PORT ANGELES — Meet Kate, strong-willed and whip-smart; her passionate man Petruchio; her younger sister Bianca and Bianca’s three men in hot pursuit.
This is “The Taming of the Shrew,” written some 400 years ago, updated for the #MeToo era and this summer’s Shakespeare in the Woods production.
Starting tonight, this “Taming” will take place on a freshly built stage in the meadow of Webster’s Woods, the park at the Port Angeles Fine Arts Center.
The play has a three-weekend run with show times at 6 p.m. each Friday, Saturday and Sunday through Aug. 4, and as always, admission is free with donations welcome.
“The best parts of this play,” director Anna Andersen said, “are the humor and the sheer chemistry of its cast,” which has Jennifer Horton as Kate, Pat Owens as Gremio, Randy Powell as Petruchio and 16-year-old Breanna Schafer-Murphy as Bianca.
It will be easier to hear the performers, Andersen noted, thanks to the position of the new stage at one end of the meadow.
With tall trees and sky surrounding the performance space, this is a step into a different world, said Owens, one of the most experienced actors in the ensemble.
“ ‘The Taming of the Shrew’ is a bold choice,” he added.
“Without changing any of the bard’s words, Anna has made the play current and still very funny,” an exploration of love, marriage and power. The language has its twists and turns, Owens said, but the comedy and heart come across.
“Taming” has captivated Andersen since she was a girl first discovering Shakespeare. Since then she’s acted in and directed his plays in festivals along the West Coast; five years ago, she and Port Angeles artist Sarah Tucker cofounded Shakespeare in the Woods.
Andersen said Horton, a Sequim actor who has starred in local productions including “Death of a Salesman” and “Steel Magnolias,” is one fierce Kate.
“She’s inspiring in any circumstances, but here she truly comes into her power.”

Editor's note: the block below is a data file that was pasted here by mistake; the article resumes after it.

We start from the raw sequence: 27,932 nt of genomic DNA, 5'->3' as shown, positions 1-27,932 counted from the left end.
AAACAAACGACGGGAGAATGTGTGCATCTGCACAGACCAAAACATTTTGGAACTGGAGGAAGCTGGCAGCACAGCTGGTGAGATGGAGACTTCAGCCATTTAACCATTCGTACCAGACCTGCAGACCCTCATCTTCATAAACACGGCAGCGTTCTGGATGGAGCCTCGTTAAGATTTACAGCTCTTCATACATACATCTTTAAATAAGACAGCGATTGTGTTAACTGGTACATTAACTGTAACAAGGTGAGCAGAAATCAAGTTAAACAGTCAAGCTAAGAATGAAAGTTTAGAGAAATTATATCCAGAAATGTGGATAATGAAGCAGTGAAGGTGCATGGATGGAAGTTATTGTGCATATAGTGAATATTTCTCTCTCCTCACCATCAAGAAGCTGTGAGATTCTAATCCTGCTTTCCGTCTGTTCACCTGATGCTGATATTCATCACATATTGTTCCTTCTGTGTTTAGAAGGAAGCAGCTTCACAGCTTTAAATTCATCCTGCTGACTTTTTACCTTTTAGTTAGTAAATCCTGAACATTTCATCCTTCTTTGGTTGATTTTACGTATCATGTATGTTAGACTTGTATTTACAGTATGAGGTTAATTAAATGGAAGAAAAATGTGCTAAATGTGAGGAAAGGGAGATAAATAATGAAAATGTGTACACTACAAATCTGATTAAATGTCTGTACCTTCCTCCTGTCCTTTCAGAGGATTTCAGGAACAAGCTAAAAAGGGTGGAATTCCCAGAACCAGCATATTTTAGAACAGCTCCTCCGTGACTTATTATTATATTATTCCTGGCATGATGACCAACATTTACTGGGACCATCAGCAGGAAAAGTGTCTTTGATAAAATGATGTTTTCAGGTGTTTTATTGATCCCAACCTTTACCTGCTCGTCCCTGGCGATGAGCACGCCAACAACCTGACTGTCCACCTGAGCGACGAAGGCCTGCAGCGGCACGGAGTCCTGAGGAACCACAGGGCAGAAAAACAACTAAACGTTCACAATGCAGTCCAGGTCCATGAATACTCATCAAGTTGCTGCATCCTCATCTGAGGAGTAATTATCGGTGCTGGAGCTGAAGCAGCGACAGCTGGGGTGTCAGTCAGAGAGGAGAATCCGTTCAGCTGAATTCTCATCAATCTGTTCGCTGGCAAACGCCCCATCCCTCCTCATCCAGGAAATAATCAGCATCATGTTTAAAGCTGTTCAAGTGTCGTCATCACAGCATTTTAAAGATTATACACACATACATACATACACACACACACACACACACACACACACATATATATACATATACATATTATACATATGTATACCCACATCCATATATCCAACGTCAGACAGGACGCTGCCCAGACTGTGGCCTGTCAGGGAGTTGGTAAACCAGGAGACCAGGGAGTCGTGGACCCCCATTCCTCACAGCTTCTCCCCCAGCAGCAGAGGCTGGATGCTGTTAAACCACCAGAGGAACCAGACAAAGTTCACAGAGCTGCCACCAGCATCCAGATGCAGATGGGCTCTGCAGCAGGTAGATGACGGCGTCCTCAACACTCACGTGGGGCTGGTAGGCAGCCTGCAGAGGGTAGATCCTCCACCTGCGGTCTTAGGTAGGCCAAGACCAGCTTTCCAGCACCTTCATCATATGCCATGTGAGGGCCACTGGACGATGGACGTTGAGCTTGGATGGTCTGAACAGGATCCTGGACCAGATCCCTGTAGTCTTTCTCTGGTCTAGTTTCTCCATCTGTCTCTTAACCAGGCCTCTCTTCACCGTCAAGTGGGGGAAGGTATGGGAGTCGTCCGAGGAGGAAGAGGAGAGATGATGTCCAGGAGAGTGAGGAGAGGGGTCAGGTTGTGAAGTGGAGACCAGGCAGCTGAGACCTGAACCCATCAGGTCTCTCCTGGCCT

Andersen, as Horton’s understudy, will fill in tonight, Saturday and Sunday this opening weekend. She looks forward to offering audiences a chance to see two different Kates, each with her own relationship with Petruchio.
Powell takes a role written as a bully, she said, and brings it charm and “a heaping dose of sexiness.”
His performance “is part of our concept to create a #MeToo ‘Shrew,’ ” Andersen said.
“We’ve also created a culture in Kate’s home town that is repressive and unappealing, while Petruchio’s world is free and a little bit wild.”
Schafer-Murphy, for her part, calls the show surprising and powerful. She portrays a Bianca who comes out of her shell one layer at a time.
“She shows the world,” Schafer-Murphy said, “that she isn’t as perfect and obedient as everyone thinks.”
The cast also includes Shakespeare veteran Josh Sutcliffe as Hortensio, one of Bianca’s suitors, Cole Walsh as Lucentio, another man madly in love with her, and Riley Baermann as Grumio, Petruchio’s comedic servant.
Samantha Weinert is codirector, Carr Brackett created the fabric backdrops and Rylan MacDonald and Horton designed the costumes — “fun and symbolic,” Andersen promised.
“Taming” is about relationship dynamics and learning to change, she said.
“For me, the message in this play is that sometimes we need to compromise in order to get along in the society in which we are born. Petruchio teaches Kate that her bullying isn’t advancing her goals. If she says the right words, she can act with much more freedom,” and it’s an advantage having a partner who guides and amuses you along the way.
When Kate learns to trust that he has her best interests at heart, Andersen added, they both come out better off.
More information about the show is also available on the PAFAC website www.pafac.org/ shakespeare-in-the-woods.html, on the Shakespeare in the Woods page on Facebook and by calling the PAFAC at 360-457-3532.